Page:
Frequently Asked Questions
Each year, the Legislative Council reviews a list of topics that have been suggested for further study and then determines which topics to assign to a committee that meets in the interim before the next legislative Session. Study committees may not study a topic that was not assigned by the Legislative Council, and not every study committee is assigned topics every year.
Click here to see the resolution adopted by the Legislative Council assigning topics to study committees for the Interim season. Or, click here to see a list of the Interim Committee meetings that have been scheduled.
The Indiana Code, as updated by the current Session, is now available. This year’s online publication also includes several enhancements that will make it easier to search for specific statutes and to read the statutes on a variety of devices.
Users can download pdf copies of the Indiana Code at the Title, Article or Chapter Level.
The complete web version of the current Indiana Code can be accessed using the link below.
A new database offers more than 6,700 searchable biographies of past and present legislators. We welcome your suggestions as work on the database continues. It can be accessed at the following link:
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The General Assembly is the name of the legislature of the state of Indiana. The Constitution of the state of Indiana divides the powers of state government into three departments: the legislative, the executive, and the judicial. Article 4, Section 1, of the state constitution provides:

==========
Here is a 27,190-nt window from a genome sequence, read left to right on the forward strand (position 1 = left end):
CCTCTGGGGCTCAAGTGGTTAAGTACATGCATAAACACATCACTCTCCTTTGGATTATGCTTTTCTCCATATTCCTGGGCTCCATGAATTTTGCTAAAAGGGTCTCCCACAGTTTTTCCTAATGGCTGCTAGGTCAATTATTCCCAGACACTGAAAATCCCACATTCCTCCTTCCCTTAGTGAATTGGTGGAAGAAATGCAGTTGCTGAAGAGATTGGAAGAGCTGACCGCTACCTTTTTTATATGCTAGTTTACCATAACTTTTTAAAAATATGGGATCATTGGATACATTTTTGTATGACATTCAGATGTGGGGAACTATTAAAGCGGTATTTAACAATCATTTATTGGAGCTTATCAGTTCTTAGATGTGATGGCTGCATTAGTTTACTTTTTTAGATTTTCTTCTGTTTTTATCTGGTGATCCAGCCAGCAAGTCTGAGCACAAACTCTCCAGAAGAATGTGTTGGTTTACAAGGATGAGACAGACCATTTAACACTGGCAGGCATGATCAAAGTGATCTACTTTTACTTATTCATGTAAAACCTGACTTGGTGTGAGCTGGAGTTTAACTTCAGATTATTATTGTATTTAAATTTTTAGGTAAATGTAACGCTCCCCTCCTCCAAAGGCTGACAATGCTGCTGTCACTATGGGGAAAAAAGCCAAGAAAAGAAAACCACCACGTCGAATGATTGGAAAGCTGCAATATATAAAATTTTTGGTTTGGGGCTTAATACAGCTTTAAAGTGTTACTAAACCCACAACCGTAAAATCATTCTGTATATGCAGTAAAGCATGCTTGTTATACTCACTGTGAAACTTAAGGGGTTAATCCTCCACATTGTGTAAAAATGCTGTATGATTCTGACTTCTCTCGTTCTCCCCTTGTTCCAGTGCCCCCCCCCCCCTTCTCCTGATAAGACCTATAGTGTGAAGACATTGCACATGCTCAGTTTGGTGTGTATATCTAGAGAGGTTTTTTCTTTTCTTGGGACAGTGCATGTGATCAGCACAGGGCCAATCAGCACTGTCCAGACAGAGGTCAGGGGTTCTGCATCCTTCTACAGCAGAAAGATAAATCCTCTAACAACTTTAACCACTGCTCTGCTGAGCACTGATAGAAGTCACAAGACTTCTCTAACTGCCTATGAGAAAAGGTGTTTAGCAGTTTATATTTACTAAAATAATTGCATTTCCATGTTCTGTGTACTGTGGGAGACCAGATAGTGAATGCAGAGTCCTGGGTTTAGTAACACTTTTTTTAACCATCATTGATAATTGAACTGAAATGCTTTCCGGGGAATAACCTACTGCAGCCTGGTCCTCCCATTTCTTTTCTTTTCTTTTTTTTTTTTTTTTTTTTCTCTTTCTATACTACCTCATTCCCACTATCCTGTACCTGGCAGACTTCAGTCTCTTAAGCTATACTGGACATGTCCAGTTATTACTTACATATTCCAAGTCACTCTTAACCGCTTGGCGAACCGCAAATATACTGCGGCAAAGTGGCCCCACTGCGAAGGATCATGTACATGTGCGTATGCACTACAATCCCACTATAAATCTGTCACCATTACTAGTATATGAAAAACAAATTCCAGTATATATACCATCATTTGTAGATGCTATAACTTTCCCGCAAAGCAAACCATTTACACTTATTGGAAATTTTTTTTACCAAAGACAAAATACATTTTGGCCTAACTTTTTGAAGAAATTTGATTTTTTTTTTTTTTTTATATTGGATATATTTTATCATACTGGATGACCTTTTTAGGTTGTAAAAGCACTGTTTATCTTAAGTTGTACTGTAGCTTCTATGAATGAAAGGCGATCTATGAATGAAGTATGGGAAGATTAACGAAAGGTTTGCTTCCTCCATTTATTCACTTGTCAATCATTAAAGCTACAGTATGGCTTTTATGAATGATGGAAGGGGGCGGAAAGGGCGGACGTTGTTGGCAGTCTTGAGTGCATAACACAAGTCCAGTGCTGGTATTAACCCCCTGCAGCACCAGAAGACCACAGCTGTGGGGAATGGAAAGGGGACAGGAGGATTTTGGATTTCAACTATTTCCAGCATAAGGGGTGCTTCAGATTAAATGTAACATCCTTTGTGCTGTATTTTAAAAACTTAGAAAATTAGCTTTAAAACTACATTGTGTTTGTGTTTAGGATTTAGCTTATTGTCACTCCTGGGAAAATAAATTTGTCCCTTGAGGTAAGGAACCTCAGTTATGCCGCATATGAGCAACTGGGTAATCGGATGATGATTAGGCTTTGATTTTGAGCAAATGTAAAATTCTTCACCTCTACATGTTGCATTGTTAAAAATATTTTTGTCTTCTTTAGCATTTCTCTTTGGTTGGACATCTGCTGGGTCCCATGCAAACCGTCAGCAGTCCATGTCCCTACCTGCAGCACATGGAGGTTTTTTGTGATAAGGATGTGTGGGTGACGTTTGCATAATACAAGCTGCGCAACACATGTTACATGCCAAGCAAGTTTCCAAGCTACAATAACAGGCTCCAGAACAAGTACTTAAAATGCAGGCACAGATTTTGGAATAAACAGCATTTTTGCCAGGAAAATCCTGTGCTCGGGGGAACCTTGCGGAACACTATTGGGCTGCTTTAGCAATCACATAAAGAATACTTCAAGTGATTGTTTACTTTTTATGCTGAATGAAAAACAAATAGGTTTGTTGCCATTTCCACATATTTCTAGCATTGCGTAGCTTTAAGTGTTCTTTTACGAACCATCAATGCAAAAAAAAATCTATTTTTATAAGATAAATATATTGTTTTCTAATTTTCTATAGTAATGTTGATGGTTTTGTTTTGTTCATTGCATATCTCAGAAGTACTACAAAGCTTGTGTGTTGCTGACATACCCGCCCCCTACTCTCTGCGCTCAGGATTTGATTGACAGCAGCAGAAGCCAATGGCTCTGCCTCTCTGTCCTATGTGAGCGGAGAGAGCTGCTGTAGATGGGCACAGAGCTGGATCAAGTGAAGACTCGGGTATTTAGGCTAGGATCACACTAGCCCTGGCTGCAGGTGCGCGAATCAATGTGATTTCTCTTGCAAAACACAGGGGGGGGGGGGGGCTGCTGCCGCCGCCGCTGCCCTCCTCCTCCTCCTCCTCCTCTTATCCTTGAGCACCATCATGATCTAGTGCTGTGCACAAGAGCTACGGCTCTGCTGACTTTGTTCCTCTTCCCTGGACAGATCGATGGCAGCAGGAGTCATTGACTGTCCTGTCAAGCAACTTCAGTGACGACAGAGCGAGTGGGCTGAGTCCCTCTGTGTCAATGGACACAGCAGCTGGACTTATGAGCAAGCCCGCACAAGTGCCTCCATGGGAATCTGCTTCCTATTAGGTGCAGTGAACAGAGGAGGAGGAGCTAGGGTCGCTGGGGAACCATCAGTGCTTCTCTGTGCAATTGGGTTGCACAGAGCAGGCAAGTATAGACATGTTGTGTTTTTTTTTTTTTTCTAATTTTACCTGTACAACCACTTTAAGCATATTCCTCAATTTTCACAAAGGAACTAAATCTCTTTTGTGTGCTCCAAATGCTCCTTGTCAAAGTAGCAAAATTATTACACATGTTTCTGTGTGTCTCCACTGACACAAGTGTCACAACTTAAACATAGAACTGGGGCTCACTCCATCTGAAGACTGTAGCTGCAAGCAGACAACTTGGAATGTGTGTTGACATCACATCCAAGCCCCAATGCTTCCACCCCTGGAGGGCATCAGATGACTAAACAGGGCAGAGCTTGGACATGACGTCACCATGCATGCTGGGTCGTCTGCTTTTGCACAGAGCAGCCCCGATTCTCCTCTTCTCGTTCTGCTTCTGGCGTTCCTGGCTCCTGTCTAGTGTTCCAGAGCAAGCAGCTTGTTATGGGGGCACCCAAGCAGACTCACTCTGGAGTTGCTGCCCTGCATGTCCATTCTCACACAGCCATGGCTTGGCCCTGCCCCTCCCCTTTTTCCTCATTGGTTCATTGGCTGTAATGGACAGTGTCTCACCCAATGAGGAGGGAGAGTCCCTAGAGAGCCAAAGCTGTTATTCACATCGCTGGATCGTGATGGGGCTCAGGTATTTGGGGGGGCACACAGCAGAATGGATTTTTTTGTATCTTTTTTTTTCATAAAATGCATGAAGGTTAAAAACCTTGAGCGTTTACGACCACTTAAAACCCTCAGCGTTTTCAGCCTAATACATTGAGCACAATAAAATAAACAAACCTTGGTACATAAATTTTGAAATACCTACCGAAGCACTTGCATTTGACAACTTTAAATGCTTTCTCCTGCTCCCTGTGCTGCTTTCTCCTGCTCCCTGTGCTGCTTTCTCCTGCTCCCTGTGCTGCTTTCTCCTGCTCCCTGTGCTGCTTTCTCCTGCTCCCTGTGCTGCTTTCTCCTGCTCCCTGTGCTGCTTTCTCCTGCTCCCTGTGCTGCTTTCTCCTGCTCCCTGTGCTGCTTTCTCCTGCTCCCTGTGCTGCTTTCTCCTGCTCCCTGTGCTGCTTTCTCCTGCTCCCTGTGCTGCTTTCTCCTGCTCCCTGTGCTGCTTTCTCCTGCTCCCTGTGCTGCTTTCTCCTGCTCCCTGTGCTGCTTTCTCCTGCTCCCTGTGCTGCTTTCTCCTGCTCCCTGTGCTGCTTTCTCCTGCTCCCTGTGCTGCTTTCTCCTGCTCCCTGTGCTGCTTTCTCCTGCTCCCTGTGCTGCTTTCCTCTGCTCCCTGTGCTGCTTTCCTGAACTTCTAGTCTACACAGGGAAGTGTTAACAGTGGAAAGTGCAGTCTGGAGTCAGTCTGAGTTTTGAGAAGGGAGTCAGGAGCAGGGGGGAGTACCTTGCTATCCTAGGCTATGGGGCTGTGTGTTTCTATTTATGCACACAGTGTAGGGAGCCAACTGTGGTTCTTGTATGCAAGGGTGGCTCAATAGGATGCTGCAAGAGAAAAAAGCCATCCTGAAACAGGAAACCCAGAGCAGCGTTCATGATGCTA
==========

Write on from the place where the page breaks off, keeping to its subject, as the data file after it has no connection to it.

Legislative authority of the state shall be vested in a General Assembly.
The General Assembly is organized into two "houses": the House of Representatives and the Senate. The two houses have co-equal powers, although all bills with a purpose of raising revenue must be originally filed in the House of Representatives.
The Senate has 50 elected members. The Lieutenant Governor presides over the Senate but is not considered a "legislator" and can vote on legislation only when there is a tie vote. A member of the Senate is called a "senator".
The House of Representatives has 100 elected members. The leader of the House of Representatives is one of the 100 members. A member of the House of representatives is called a "representative".
The state constitution says that a person, prior to the time of election, must:
1) Be a citizen of the United States
2) Have lived in Indiana at least two years
3) Have lived in the district for at least one year.
The state constitution also says that a person who wants to be a senator must be at least 25 years old and a person who wants to be a representative must be at least 21 years old.
Indiana is divided into 50 Senate districts and 100 House or Representative districts. A member of the Senate must be elected by the citizens registered to vote in the Senate district in which he or she resides. A member of the House of Representatives must be elected by the citizens registered to vote in the House of Representative district in which he or she resides. The term of a senator is four years, and the term of a representative is two years. Senators and representatives are not subject to term limits.
The state constitution requires that the sessions of the General Assembly be held at the state capitol. Indianapolis became the Indiana state capitol in 1821. Before Indiana became a state the capitol of the Indiana Territory was first in Vincennes from 1800 to 1810 and then in Corydon from 1813 . In June of 1816, 43 delegates met in Corydon to draft the first state constitution. Much of their work was done under the shade of a large elm tree. In November 1816, the first General Assembly of 29 representatives, 10 senators and the lieutenant governor met in the new capitol building in Corydon. On Dec. 11, 1816, Indiana was formally admitted as the 19th state. Corydon remained the state capital until the government moved to Indianapolis in December 1824. The current state capitol building in Indianapolis was commissioned in 1877. The General Assembly held its first session in the new capitol building on January 6, 1887. The General Assembly continues to meet in the same capitol building located at 200 West Washington Street in Indianapolis.